A huge gold coin has been produced by the Royal Mint to mark the Queen’s Platinum Jubilee.
The coin, 220 millimetres in diameter and 15 kilograms in weight, was commissioned by a private UK collector for an undisclosed sum.
The Mint says it is the largest coin it has ever produced.
The £15,000 denomination coin was designed by coinage artist John Bergdahl and took nearly 400 hours to make.
The reverse side depicts a crowned EIIR cypher surrounded by daffodils, roses, thistles and shamrocks, representing the four constituent countries of the United Kingdom.
On the obverse side, a commemorative design depicting the Queen on horseback is engraved on the precious metal.
Clare Maclennan, divisional director of commemorative coin at the Royal Mint in Pontyclun, said: “This special edition coin made of 15 kilograms of fine gold is the masterpiece in the Platinum Jubilee collection, combining the finest craftsmanship and innovation rooted in our heritage as the original maker of coins for the monarchs and in celebration of Her Royal Majesty’s momentous 70 years on the throne.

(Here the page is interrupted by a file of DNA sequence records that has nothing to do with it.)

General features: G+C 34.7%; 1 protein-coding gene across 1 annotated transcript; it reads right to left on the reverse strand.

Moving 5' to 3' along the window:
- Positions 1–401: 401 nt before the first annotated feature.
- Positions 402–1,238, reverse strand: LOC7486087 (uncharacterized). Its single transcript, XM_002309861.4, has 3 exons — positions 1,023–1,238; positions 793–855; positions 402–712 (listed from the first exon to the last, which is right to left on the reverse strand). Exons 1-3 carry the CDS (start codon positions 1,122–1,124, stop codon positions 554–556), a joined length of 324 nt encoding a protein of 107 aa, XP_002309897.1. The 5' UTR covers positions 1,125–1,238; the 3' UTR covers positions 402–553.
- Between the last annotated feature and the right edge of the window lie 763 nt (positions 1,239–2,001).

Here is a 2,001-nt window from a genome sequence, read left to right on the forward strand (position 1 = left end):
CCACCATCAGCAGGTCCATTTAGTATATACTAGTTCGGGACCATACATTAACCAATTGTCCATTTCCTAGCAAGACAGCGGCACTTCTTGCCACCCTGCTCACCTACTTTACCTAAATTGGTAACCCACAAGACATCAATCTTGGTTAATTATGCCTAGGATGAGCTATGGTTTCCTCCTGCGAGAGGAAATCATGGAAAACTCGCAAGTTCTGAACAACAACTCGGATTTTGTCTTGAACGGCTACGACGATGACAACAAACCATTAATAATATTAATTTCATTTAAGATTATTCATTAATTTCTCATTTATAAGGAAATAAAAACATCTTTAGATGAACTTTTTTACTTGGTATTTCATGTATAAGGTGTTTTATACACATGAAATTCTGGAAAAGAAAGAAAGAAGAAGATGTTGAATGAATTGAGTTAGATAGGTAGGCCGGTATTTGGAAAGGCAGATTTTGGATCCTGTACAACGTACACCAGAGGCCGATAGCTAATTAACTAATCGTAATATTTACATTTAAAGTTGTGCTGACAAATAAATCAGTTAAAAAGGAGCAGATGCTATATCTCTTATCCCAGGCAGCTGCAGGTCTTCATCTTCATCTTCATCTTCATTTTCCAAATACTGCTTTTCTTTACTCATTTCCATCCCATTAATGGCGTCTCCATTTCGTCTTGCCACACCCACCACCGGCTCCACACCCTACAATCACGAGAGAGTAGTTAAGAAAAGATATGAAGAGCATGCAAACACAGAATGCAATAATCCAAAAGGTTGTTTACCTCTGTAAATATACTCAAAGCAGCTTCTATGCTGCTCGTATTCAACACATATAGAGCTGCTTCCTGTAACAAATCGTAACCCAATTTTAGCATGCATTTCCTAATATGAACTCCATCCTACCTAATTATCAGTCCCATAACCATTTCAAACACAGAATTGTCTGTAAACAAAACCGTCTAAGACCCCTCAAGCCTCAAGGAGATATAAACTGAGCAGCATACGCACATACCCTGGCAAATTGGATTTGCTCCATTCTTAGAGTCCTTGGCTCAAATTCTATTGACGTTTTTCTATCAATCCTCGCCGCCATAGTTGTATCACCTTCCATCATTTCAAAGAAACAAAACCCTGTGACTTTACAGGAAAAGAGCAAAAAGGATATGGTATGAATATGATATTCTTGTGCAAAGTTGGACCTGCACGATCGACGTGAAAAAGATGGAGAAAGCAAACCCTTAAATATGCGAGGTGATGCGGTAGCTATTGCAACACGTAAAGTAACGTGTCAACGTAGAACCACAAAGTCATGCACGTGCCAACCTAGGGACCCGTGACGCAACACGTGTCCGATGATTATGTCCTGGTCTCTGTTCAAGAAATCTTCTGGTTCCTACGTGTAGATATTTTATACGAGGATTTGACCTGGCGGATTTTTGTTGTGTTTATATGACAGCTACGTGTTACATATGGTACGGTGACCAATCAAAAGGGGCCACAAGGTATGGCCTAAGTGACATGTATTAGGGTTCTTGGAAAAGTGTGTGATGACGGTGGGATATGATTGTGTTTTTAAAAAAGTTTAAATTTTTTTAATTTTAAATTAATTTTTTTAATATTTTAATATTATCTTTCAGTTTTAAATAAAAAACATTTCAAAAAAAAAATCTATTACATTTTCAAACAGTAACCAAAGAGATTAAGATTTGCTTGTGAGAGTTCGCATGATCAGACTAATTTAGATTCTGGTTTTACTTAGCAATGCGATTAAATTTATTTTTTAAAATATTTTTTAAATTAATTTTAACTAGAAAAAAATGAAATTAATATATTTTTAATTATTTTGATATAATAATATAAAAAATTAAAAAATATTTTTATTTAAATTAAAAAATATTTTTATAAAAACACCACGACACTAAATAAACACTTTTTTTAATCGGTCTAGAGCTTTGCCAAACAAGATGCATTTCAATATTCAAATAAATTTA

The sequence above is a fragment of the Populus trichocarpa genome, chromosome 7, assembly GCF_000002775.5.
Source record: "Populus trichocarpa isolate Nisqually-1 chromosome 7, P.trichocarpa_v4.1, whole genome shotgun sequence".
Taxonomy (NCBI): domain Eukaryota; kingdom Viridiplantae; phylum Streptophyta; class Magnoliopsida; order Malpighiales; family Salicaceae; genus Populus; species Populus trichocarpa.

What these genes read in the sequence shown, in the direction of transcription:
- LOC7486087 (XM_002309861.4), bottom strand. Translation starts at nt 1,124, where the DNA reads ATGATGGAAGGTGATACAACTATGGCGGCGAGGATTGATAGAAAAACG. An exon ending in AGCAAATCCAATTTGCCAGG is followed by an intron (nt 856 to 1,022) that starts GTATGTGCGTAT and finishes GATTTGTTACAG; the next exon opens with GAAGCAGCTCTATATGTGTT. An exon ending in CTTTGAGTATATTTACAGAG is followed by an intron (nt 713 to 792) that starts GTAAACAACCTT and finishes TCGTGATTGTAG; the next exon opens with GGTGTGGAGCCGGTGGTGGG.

“The largest coin ever made by the Royal Mint, it is a unique piece of art that will endure as a legacy of the occasion for generations to come.
“The one-off piece, commissioned by a private collector, represents our growth as the home of precious metals in the UK, making metals precious to our customers across all our collections.”
The Mint also issued a comment from the unnamed private UK collector, who said: “As a long-standing customer of the Royal Mint, I have invested in unique and interesting coins marking moments throughout the Queen’s reign that will remain in my family for generations.”
Paul Morgan, technical manager at the Royal Mint, said: “The scale and diameter of the piece has allowed us to push the boundaries of minting to produce an exceptional level of relief and detail.”
The Royal Mint has launched one of the largest ever commemorative collections for the Queen’s Platinum Jubilee.